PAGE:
The Consequences of Success: The Balance of Old and New

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The island of Sicily was the theater for two major slave revolts which eventually led to full fledged warfare between the revolting slaves and the Roman army. Both slave wars had dire consequences both due to the widespread of violence, but also made the Romans painfully aware of the reality of a number of concerns and anxieties, which had been brewing for several years. The result of the Sicilian Slave Wars led to an increased discomfort that came with the ever-increasing expansion of the Roman Empire. Many citizens shared concerns and anxieties over a number of issues being caused as the ever-expansive borders continued to grow. Roman Citizens held anxieties over three major factors playing a large part in the shaping of the empire. The first being a great number of slaves were being brought into the Roman provinces, often greatly outnumbering the number of citizens. Secondly, more citizens of Rome were actively pursuing luxury and expensive lifestyles as they came into contact with new goods and resources, many of which were new to wealth and did not fully know how to behave with such power at their disposal. The third being the alienation of non-Roman subjects and allies, holding free men as slaves and unwilling to grant freedoms to those working in the provinces of Rome for fear of the collapse of the large estates owned by wealthy individuals. These three factors act as the foundation for The Sicilian Slave Wars as the actions of the slaves are viewed by many as the fault of the landowners in Sicily for their mistreatment of those who worked for them. The actions of the slaves caused Romans to not only second guess their perceptions of slaves and the system in which they were used, but also caused a great number of concerns ...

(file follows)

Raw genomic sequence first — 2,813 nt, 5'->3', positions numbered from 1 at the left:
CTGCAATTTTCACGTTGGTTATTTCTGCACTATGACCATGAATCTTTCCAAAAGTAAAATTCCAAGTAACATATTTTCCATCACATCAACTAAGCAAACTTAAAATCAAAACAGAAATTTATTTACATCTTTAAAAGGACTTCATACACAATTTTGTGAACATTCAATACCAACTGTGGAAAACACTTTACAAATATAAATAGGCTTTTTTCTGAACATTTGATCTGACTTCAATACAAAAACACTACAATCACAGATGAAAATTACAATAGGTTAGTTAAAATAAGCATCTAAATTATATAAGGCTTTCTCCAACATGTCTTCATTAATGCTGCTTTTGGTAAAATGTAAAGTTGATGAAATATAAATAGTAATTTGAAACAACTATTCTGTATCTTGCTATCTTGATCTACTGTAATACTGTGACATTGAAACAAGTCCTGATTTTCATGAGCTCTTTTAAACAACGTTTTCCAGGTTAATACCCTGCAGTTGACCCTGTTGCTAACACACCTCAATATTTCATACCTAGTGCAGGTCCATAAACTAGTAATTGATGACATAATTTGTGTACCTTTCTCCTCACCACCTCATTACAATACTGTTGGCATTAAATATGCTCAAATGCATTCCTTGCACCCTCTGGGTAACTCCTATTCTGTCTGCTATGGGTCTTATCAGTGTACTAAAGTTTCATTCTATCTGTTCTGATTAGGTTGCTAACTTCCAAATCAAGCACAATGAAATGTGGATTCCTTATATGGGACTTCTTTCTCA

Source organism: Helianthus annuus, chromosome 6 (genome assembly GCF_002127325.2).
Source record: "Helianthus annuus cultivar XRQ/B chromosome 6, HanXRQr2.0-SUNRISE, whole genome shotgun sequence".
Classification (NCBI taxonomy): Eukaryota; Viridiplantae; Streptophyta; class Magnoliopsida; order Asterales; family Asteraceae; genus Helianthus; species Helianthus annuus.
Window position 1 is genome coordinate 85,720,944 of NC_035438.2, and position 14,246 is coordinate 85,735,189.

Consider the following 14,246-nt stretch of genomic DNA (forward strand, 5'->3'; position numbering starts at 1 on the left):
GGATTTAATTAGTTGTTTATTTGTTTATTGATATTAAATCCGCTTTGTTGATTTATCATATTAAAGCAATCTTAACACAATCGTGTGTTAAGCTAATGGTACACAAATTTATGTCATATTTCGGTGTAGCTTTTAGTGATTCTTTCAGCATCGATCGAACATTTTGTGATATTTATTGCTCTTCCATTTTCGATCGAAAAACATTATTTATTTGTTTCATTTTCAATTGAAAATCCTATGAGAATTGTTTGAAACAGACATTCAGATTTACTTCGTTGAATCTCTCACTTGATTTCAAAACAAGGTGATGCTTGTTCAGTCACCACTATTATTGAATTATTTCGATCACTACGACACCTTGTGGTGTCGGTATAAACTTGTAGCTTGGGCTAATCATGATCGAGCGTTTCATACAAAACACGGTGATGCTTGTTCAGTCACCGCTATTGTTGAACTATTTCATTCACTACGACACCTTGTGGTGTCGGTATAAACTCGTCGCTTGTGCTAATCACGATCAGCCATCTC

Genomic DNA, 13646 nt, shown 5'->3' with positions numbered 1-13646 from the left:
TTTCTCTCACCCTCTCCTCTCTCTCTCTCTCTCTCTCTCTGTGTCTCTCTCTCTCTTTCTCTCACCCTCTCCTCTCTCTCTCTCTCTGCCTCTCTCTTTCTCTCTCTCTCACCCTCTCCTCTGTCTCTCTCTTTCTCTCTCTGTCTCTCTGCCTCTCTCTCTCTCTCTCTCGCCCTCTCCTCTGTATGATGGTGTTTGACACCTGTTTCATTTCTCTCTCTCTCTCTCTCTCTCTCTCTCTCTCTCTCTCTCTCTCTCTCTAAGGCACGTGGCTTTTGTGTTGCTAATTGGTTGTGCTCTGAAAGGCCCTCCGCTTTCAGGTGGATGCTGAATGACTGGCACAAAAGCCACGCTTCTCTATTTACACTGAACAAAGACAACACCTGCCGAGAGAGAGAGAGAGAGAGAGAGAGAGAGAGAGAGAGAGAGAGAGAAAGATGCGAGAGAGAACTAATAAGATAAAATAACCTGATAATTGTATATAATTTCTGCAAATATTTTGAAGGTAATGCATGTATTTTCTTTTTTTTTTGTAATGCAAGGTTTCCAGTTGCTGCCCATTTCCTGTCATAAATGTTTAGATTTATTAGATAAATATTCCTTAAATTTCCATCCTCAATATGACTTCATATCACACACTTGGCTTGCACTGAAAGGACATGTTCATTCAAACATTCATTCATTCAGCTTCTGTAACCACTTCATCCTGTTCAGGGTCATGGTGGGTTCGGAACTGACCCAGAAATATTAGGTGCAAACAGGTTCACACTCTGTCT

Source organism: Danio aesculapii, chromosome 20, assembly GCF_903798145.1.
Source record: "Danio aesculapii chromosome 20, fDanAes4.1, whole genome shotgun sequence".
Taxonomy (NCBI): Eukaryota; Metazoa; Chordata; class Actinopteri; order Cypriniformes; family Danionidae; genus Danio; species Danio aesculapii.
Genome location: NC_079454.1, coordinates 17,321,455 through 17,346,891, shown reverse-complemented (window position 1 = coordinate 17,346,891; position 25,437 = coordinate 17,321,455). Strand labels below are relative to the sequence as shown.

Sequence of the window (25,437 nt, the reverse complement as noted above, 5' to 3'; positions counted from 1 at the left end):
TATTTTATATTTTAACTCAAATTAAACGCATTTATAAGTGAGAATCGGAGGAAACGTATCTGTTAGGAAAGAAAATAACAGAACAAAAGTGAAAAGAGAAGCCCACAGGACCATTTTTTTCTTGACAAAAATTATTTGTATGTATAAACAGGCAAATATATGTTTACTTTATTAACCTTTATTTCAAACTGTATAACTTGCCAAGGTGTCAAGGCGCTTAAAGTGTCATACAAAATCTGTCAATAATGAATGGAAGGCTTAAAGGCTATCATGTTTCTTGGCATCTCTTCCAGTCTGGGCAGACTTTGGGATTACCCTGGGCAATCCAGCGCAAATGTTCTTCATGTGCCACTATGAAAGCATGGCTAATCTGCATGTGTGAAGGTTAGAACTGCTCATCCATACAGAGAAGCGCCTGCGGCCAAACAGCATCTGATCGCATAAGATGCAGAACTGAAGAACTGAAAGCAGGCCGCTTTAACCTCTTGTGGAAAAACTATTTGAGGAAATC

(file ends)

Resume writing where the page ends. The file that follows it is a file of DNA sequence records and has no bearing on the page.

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...borders expanded, as wealth continued to flow in that the citizens must keep in mind the lessons learned from the slave revolts in order to prevent declining moral values leading to critical and dangerous political situations and maintain the safety of the Empire.

Works Cited

1. R. T. Pritchard, Land Tenure in Sicily in the First Century B.C. Historia: Zeitschrift für Alte Geschichte, Bd. 18, H. 5 (Dec., 1969), pp. 545-556
2. Keith R. Bradley, Slave Kingdoms and Slave Rebellions In Ancient Sicily. Historical Reflections, Vol. 10, No. 3 (Fall 1983), pp. 435-451
3. Peter Green, The First Sicilian Slave War. Past & Present, No. 20 (Nov. 1961), pp. 10-29
4. J. P. Mahaffy, Hermathena, Vol. 7, No. 16 (1890), pp. 167-182
5. Verbrugghe, Gerald P.. The Sicilian economy and the slave wars C. 210-70 B-C: problems and sources. Ann Arbor, Mich.: University Microfilms, 1972.

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